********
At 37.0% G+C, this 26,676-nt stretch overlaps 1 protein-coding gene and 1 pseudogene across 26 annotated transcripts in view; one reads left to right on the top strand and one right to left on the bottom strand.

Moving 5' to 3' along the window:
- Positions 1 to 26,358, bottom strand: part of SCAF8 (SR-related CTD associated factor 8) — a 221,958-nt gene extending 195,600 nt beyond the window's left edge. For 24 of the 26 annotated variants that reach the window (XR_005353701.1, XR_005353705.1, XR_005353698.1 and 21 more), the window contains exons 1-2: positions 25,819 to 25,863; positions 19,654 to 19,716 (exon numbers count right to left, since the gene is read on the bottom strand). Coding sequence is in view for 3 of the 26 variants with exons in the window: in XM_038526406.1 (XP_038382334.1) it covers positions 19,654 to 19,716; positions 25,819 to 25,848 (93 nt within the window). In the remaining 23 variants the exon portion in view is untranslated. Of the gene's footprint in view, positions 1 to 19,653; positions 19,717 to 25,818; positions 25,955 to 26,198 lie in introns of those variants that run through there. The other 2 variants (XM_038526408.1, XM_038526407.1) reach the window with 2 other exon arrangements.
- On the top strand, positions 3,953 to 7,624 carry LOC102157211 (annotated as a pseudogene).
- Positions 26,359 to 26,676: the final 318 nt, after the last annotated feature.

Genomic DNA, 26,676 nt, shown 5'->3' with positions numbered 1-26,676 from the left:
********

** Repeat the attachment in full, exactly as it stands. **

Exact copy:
At 37.0% G+C, this 26,676-nt stretch overlaps 1 protein-coding gene and 1 pseudogene across 26 annotated transcripts in view; one reads left to right on the top strand and one right to left on the bottom strand.

Moving 5' to 3' along the window:
- Positions 1 to 26,358, bottom strand: part of SCAF8 (SR-related CTD associated factor 8) — a 221,958-nt gene extending 195,600 nt beyond the window's left edge. For 24 of the 26 annotated variants that reach the window (XR_005353701.1, XR_005353705.1, XR_005353698.1 and 21 more), the window contains exons 1-2: positions 25,819 to 25,863; positions 19,654 to 19,716 (exon numbers count right to left, since the gene is read on the bottom strand). Coding sequence is in view for 3 of the 26 variants with exons in the window: in XM_038526406.1 (XP_038382334.1) it covers positions 19,654 to 19,716; positions 25,819 to 25,848 (93 nt within the window). In the remaining 23 variants the exon portion in view is untranslated. Of the gene's footprint in view, positions 1 to 19,653; positions 19,717 to 25,818; positions 25,955 to 26,198 lie in introns of those variants that run through there. The other 2 variants (XM_038526408.1, XM_038526407.1) reach the window with 2 other exon arrangements.
- On the top strand, positions 3,953 to 7,624 carry LOC102157211 (annotated as a pseudogene).
- Positions 26,359 to 26,676: the final 318 nt, after the last annotated feature.

Genomic DNA, 26,676 nt, shown 5'->3' with positions numbered 1-26,676 from the left: